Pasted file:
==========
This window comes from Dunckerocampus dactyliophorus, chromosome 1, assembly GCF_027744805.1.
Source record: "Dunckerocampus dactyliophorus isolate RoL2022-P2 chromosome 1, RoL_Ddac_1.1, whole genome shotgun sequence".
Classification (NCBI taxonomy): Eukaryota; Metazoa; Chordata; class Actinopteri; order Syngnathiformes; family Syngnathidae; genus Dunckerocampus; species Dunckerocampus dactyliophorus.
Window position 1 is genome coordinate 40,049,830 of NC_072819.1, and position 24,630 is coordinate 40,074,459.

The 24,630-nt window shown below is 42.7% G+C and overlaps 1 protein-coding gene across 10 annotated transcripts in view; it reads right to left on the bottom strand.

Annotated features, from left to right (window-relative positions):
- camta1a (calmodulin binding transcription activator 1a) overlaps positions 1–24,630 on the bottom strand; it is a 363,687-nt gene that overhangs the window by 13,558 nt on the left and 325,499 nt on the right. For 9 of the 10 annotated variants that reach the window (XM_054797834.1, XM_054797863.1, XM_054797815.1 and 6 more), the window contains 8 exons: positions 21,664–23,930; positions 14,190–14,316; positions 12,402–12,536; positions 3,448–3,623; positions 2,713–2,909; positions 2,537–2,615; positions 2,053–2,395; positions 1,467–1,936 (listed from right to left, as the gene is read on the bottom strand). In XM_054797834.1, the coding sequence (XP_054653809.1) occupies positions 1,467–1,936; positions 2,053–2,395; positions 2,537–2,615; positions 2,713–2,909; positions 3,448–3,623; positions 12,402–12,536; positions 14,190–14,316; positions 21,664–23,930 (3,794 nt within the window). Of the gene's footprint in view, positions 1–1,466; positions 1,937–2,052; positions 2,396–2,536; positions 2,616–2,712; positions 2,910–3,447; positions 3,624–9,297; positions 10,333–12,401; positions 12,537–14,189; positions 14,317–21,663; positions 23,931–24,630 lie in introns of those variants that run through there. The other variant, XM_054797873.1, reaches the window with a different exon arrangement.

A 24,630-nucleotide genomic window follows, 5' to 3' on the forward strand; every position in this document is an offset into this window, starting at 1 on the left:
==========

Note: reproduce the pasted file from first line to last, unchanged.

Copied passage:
This window comes from Dunckerocampus dactyliophorus, chromosome 1, assembly GCF_027744805.1.
Source record: "Dunckerocampus dactyliophorus isolate RoL2022-P2 chromosome 1, RoL_Ddac_1.1, whole genome shotgun sequence".
Classification (NCBI taxonomy): Eukaryota; Metazoa; Chordata; class Actinopteri; order Syngnathiformes; family Syngnathidae; genus Dunckerocampus; species Dunckerocampus dactyliophorus.
Window position 1 is genome coordinate 40,049,830 of NC_072819.1, and position 24,630 is coordinate 40,074,459.

The 24,630-nt window shown below is 42.7% G+C and overlaps 1 protein-coding gene across 10 annotated transcripts in view; it reads right to left on the bottom strand.

Annotated features, from left to right (window-relative positions):
- camta1a (calmodulin binding transcription activator 1a) overlaps positions 1–24,630 on the bottom strand; it is a 363,687-nt gene that overhangs the window by 13,558 nt on the left and 325,499 nt on the right. For 9 of the 10 annotated variants that reach the window (XM_054797834.1, XM_054797863.1, XM_054797815.1 and 6 more), the window contains 8 exons: positions 21,664–23,930; positions 14,190–14,316; positions 12,402–12,536; positions 3,448–3,623; positions 2,713–2,909; positions 2,537–2,615; positions 2,053–2,395; positions 1,467–1,936 (listed from right to left, as the gene is read on the bottom strand). In XM_054797834.1, the coding sequence (XP_054653809.1) occupies positions 1,467–1,936; positions 2,053–2,395; positions 2,537–2,615; positions 2,713–2,909; positions 3,448–3,623; positions 12,402–12,536; positions 14,190–14,316; positions 21,664–23,930 (3,794 nt within the window). Of the gene's footprint in view, positions 1–1,466; positions 1,937–2,052; positions 2,396–2,536; positions 2,616–2,712; positions 2,910–3,447; positions 3,624–9,297; positions 10,333–12,401; positions 12,537–14,189; positions 14,317–21,663; positions 23,931–24,630 lie in introns of those variants that run through there. The other variant, XM_054797873.1, reaches the window with a different exon arrangement.

A 24,630-nucleotide genomic window follows, 5' to 3' on the forward strand; every position in this document is an offset into this window, starting at 1 on the left: